George Orwell might have thought it was deja vu all over again in Baghdad. He’d already imagined, in his novel “1984,” a “black-mustachioed face” gazing down from every commanding corner, with the caption BIG BROTHER IS WATCHING YOU.
You can’t help wondering if he might also have imagined the Pentagon’s plan to have an office of “Total Information Awareness.” Today people routinely talk of doublespeak, thought police and sex crimes, all terms invented by an English writer born one hundred years ago. A self-declared socialist, George Orwell died before the height of the Cold War, when he was embraced by the right as an anti-communist. What Orwell might think of us now.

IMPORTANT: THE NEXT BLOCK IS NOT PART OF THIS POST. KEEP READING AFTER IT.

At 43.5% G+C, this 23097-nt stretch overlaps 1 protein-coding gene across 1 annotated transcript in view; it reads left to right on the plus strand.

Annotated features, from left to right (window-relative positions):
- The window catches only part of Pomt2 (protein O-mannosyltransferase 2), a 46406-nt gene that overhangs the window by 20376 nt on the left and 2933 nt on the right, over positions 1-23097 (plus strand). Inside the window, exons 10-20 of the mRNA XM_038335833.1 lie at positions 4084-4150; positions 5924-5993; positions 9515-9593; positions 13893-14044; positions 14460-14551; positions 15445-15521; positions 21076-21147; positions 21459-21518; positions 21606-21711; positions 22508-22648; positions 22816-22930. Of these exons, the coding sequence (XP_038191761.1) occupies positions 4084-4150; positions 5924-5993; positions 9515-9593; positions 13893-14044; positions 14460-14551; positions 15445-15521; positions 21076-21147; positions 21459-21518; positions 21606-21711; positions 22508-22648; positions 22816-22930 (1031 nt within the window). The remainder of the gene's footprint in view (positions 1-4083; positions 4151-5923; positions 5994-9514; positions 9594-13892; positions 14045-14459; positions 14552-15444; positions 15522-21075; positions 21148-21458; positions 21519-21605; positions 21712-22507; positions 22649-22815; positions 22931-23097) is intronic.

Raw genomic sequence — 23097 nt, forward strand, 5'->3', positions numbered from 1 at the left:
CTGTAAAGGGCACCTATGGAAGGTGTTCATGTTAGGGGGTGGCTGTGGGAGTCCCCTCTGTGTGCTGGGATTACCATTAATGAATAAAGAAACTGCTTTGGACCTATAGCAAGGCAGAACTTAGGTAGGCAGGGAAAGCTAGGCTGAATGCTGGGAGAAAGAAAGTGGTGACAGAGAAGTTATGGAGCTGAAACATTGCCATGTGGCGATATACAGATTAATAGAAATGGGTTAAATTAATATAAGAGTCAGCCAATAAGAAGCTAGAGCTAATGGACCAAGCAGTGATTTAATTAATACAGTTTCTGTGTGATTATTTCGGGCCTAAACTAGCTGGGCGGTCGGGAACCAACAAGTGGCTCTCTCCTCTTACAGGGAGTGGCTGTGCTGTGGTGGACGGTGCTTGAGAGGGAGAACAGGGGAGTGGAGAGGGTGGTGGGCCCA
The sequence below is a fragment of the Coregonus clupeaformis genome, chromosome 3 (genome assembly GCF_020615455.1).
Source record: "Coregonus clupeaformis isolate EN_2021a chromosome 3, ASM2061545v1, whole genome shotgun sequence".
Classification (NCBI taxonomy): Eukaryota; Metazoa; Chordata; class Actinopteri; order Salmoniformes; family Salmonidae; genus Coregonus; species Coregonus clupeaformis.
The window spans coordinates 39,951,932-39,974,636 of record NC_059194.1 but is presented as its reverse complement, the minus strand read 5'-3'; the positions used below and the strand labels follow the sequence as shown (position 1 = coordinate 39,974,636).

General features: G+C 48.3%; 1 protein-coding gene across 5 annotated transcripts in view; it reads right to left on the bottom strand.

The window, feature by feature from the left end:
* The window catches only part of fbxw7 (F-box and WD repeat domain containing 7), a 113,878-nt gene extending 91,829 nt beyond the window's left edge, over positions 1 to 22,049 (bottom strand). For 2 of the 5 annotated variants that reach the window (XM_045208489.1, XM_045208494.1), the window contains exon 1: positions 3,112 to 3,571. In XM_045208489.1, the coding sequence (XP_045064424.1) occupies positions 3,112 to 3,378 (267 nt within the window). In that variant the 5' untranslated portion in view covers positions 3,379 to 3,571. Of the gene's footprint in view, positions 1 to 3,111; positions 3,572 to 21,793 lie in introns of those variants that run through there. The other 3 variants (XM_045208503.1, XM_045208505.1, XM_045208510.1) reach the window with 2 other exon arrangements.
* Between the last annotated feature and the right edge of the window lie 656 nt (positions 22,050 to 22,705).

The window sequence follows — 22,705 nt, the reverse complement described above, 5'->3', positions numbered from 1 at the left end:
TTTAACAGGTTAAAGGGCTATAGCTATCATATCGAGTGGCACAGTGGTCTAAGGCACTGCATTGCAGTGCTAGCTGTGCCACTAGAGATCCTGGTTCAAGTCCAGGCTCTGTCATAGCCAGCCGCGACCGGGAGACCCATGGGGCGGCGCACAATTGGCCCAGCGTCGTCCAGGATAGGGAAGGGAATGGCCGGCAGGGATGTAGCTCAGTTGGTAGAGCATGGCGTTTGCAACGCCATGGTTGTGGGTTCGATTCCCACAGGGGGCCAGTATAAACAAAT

John Rodden, author, “The Politics of Literary Reputation: The Making and Claiming of “St. George”
Orwell” and “Scenes from an Afterlife: The Legacy of George Orwell”
Daphne Patai, professor of Spanish and Portuguese literature at the University of Massachusetts in Amherst, and author of “The Orwell Mystique: A Study in Male Ideology.”